Registered: Mar 2008
10-15-09 09:42 PM
I recently came across a statement on the web along the following lines:
“Occasionally, someone trying to promote something or start a debate will argue that trend following rules must always change due to changing market conditions. This is nonsense. It is a specious argument.”
Some well known trend following CTAs have indeed been quoted as saying that they still trade the same system as when they started out in business 20 or even 30 years ago.
Well, yes and no. Let us take an example. Imagine that a CTA trades an ultra simple channel breakout reversal system: he buys when an instrument breaches an X day high to the upside, he reverses and goes short when the instrument penetrates an X day low on the downside. His position size for each trade is Y percent of total equity, based on the risk represented by the width of the channel.
Now imagine that over the years, as markets change, the CTA increases the value of X in an attempt to avoid the increasing whipsaws and choppiness he sees in the market. He may also decide to increase the value of Y, perhaps proportionately, in order to keep a similar exposure to the market after the widening out of his stops. Let us also imagine that over the years, our CTA adds a bell and perhaps a whistle or two – perhaps he introduces sector and or overall risk limits, perhaps he introduces a way to reduce the risk from highly profitable trades, locking in some profit before the trend inevitable begins to reverse.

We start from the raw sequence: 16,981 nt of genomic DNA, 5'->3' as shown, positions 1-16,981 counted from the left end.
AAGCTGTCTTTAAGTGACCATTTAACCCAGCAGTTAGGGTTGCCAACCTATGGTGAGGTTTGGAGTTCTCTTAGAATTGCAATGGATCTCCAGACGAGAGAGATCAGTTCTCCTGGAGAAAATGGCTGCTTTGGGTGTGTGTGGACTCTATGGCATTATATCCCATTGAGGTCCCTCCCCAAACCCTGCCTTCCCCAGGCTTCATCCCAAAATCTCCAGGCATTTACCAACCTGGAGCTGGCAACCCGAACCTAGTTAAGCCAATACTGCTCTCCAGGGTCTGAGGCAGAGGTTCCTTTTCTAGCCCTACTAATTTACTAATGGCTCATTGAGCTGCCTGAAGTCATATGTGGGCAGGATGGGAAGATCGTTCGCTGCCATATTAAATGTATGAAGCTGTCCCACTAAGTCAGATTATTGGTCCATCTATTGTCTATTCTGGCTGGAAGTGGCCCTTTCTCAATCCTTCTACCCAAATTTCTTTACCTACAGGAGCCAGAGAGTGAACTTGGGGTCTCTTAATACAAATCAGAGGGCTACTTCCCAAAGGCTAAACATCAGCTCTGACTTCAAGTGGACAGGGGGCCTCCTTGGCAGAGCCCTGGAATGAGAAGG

Is the CTA still trading the same system at the end of the period as he was trading when he started out in his trend following career? Well yes, he is still trading a channel breakout reversal system. And no, the profile of his system is very, very different indeed from the way it started out.
To emphasize the point, look at the many CTA disclosure documents out there. You are unlikely to find many which do not extol the benefits of continuing research and development. Of course they change their systems in the light of changing markets. Not to do so would be commercial suicide.